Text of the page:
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Optimize Your Capacity with Process Documentation

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Strategies such as automation and outsourcing can free up your time, but having process documentation in place is a crucial first step. In this article, Jenna Blackwood of Boomer Consulting discusses the benefits of process documentation and walks you through how to do it.

Jan 12th 2022
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Delegating, outsourcing and automating tasks can increase your capacity at work. Whether your plate is too full or you’re looking toward starting new projects, these strategies can help make room on your plate. But there’s one vital key you need to have in place before you can start: process documentation. 

If your internal processes aren’t appropriately documented, you will have difficulty delegating, outsourcing and automating. Training someone else or mapping out the automation will take longer and be less effective. 

4 Benefits of Process Documentation 

Making the hand-off and automation of processes easier is just one benefit to process documentation; there are plenty more as well. 

1. Takes work off your plate

If you’re stretched thin, you have one of three options — you can delegate, outsource or automate. Regardless of which option you choose, the first step is to document your current processes. Process documentation involves creating a detailed outline of process steps, from beginning to end, to show how a process is executed. 

Mapping out these processes will show you where you can delegate or outsource and which tasks you can effectively automate. Without these written processes, you’ll struggle to identify and hand off these tasks; you’ll need to train the person you delegate or outsource to, creating more work for yourself. Starting with defined processes makes the identification and hand-off processes a breeze.  

2. Reduces risk 

If someone leaves the firm or is out on leave, another person can easily step in and take over the work when you have documented processes. They’ll be able to jump right in, knowing what needs to get done and how to do it. Without that documentation, the firm may struggle to reassign that person’s workload. 

This not only causes barriers to efficiency, but it can also lead to work being forgotten or deadlines being missed. Process documentation helps to prevent that from happening. 

3. Helps you move up in your career 

If you want to learn new skills or deliver more value to your firm, you need to make time to do so. With a finite number of hours in the day, finding the time to propel your career forward can be hard. Delegating, outsourcing and automating increases your capacity. With the time you used to spend doing tasks that you’ve now handed off, you can dedicate hours to learning new skills or strategically thinking about how to deliver more value in your current role.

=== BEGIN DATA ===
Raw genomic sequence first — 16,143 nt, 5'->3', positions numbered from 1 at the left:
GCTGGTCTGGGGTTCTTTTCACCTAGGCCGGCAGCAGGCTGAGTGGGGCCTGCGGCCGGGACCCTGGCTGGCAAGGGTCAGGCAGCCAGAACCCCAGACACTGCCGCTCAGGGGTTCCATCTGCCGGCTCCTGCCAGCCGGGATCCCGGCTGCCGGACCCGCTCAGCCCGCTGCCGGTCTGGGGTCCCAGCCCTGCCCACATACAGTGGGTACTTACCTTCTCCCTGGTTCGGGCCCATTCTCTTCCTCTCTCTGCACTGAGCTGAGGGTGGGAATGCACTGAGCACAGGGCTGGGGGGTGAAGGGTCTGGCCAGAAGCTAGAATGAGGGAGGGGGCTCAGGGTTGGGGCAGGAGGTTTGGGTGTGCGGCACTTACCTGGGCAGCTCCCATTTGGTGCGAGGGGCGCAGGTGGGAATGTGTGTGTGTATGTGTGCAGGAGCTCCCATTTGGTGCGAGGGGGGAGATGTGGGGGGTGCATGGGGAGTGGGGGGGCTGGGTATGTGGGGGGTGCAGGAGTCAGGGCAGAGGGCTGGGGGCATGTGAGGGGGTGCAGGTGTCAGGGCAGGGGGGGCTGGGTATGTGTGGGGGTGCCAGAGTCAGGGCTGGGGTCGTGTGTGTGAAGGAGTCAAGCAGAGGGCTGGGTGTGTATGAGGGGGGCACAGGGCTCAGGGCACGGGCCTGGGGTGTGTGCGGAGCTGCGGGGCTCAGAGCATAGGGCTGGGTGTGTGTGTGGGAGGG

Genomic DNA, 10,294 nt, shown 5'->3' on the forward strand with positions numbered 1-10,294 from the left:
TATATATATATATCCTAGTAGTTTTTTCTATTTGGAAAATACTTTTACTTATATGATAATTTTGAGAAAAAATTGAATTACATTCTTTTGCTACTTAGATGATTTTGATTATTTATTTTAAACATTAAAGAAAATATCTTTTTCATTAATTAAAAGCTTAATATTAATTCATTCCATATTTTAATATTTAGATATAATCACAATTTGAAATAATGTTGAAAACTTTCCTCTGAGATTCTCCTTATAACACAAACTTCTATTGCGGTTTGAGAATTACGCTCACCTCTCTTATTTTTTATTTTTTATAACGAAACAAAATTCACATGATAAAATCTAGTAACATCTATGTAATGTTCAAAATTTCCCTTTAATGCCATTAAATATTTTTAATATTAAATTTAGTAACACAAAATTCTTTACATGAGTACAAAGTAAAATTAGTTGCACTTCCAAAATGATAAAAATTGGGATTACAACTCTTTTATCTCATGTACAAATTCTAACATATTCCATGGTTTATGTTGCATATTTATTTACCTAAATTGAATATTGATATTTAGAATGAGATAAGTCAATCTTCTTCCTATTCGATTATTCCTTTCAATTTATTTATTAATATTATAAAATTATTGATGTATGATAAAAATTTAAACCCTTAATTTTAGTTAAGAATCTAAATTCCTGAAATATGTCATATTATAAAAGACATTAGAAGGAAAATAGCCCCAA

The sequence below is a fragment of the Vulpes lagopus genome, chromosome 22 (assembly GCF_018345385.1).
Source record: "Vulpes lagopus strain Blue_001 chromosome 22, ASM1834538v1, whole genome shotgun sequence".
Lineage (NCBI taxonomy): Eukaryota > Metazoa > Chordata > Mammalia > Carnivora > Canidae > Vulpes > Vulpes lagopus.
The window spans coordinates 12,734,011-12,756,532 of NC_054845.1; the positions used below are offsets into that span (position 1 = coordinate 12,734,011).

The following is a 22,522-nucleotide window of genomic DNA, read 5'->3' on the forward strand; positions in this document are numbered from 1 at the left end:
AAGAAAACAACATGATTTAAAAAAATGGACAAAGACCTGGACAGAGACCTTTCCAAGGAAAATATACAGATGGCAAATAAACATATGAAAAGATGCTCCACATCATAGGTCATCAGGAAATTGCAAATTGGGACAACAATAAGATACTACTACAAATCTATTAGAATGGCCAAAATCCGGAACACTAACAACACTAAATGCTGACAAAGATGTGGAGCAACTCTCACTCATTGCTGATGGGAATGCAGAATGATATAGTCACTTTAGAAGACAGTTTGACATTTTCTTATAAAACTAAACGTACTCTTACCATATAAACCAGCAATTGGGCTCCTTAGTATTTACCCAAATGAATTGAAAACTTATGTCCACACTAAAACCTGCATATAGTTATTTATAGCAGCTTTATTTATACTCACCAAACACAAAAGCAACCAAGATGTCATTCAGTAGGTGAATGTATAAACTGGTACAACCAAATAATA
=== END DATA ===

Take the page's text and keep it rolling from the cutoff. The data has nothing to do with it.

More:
4. Defines your job description and responsibilities 

The leaders in your firm might not be aware of everything you do. Documenting your processes provides more transparency into your daily tasks and the value you bring to the firm.  

How to Get Started with Process Documentation 

To get started with process documentation, you’ll first need to go through the strategic process of documenting what you do now. Break these tasks and projects down into steps and document each of them, as well as any tools and other people involved in those steps.  

There are a variety of ways that you can document the processes. Writing out these processes step-by-step is one option, though it can be incredibly inefficient. It also requires you to remember each step, tool and person involved in the process on your own while recounting the process from memory.  

A more effective way to document your existing process is to use a tool like Scribe. Scribe records your screen as you move through a task or process. Each time you click on your screen, it takes screenshots and automatically generates a step-by-step guide to go with the screenshots. This can drastically reduce the time it takes to record a process. And since you’re recording your screen while you perform the task, all steps are accounted for — you don’t have to worry that you missed a step because you were relying on memory rather than moving through the actual task or process. 

Once you’ve documented it all, go through your list and see what would be easy to hand off to another person and what steps you’ll continue to own. As you hand off the steps that are no longer your responsibility, pass along the how-to guide you created during the documentation stage. This will reduce the time you need to dedicate to training the person taking over the task moving forward. 

Finally, look for ways to improve your processes now that you have them documented. Are there redundant or unnecessary steps that you can remove from the process? What tasks can be automated by technology that your firm already has? If you aren’t sure what you can automate, reach out to your firm’s IT department to determine if any of your existing tools or technologies can help you optimize processes. Following these steps, you’ll have more capacity at work in no time! 

The original article appeared on the Boomer Consulting website.